Did you know… The highwayman Dick Turpin stabled his horse across the road from the Spaniard’s Inn pub.
Did you know… The oldest lavatory in London is on South Green, opposite Hampstead Heath station.Hampstead Heath Kenwood House, Hampstead Heath
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Hampstead Heath is more than just a rural parkland, it also contains some of the finest buildings in London. Kenwood House dates from the 18th-century, and boasts a spectacularly ornate library. Some of the most famous names in art hang upon the walls – Rembrandt, Gainsborough, Vermeer and Van Dyck share space with J W Turner.
The Spaniard’s Inn – just south of West Lodge – is the fabled pub of Dickens, Keats, Shelley and Byron. (Dickens even mentions it in Pickwick Papers.) It also has associations with the highwayman Dick Turpin, who stabled Black Bess across the road.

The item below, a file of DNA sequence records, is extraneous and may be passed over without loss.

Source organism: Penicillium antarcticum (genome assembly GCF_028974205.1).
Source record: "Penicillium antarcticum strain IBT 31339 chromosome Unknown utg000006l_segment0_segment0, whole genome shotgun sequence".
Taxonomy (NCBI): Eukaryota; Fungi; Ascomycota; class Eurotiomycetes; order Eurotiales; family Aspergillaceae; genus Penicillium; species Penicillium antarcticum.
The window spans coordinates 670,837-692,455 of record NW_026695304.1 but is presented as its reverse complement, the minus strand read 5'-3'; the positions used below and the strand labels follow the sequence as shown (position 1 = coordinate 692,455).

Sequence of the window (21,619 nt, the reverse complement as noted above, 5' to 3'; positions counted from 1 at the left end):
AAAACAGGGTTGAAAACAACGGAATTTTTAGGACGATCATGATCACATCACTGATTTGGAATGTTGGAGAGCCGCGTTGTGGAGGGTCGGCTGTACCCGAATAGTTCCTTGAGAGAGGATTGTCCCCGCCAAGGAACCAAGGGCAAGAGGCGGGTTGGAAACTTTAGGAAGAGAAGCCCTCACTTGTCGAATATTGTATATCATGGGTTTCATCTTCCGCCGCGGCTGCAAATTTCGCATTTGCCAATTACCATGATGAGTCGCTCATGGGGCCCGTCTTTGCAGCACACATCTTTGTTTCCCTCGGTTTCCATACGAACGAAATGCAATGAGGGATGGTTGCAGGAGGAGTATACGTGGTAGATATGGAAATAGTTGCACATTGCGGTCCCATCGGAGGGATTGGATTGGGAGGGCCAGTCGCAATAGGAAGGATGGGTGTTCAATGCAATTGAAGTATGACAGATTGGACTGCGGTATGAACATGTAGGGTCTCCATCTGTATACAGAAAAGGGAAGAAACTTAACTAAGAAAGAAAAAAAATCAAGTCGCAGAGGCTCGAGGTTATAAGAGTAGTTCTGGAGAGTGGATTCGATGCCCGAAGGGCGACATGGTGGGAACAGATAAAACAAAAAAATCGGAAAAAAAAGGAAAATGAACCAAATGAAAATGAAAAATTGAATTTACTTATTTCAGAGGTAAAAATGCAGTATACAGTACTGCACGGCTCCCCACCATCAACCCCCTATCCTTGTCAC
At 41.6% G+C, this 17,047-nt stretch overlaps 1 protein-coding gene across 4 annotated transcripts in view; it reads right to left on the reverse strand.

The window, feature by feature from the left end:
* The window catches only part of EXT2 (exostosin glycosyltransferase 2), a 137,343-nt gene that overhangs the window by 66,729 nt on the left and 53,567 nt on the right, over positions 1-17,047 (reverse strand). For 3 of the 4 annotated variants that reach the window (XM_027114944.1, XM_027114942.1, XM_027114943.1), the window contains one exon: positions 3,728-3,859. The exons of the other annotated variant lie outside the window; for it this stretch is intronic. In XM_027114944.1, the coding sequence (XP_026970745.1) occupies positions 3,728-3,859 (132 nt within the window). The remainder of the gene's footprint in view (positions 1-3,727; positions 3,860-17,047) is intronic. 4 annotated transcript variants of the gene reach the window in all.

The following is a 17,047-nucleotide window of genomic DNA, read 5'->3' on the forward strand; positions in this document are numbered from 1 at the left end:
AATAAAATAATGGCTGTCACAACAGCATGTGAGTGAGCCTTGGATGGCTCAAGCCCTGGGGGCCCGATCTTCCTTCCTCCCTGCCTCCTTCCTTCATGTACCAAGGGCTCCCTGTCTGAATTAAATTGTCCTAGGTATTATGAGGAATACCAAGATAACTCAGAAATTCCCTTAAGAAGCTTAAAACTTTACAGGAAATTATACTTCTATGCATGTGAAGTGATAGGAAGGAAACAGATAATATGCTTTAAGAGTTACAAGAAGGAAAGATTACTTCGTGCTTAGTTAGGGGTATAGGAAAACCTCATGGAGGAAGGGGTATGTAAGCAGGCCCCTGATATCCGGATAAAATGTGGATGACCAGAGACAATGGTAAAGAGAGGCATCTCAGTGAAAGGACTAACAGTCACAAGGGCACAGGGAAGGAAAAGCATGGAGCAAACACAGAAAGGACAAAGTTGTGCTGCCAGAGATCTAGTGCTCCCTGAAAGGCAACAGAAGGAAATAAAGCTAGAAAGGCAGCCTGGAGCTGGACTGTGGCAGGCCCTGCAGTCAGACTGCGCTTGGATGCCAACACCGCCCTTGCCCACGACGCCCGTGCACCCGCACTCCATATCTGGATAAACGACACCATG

Another pub nearby is Jack Straw’s Castle, named after one of the leaders in the Peasant’s Revolt. Whilst the building itself is relatively new – built in 1962 – its history dates back 500 years.
Parliament Hill gained its name during the English Civil War when it was occupied by Government troops. You can climb it for a celebrated view of the capital – a handy plaque on the summit tells you the location of distant landmarks.
Legend has it that Queen Boadicea was interred in Boadicea’s Mound – killed in the 1st-century AD whilst leading her people against the Romans.
The town of Hampstead has been popular with writers and artists for several centuries. Some of the famous names to set up shop include Keats, John Constable, Agatha Christie and Elizabeth Taylor. Ian Fleming – the creator of James Bond – also had a house in town.
If you walk past the ponds to the southern edge of the heath, then you will come to Hampstead proper. The two most famous houses are those of John Constable and John Keats.
To reach John Constable’s, walk along the East Heath Road and turn down Well Walk. Opposite the 18th-century Chalybeate Well stands his house at number 40.
Keats’ House is further along the East Heath Road. Turn right into Devonshire Hill and then left again into Keats’ Grove. You can find his house on the right-hand side. He lived here for two years between 1818 and 1820, whilst trying to woo the girl next door. Many of his manuscripts and possessions can still be seen on permanent display.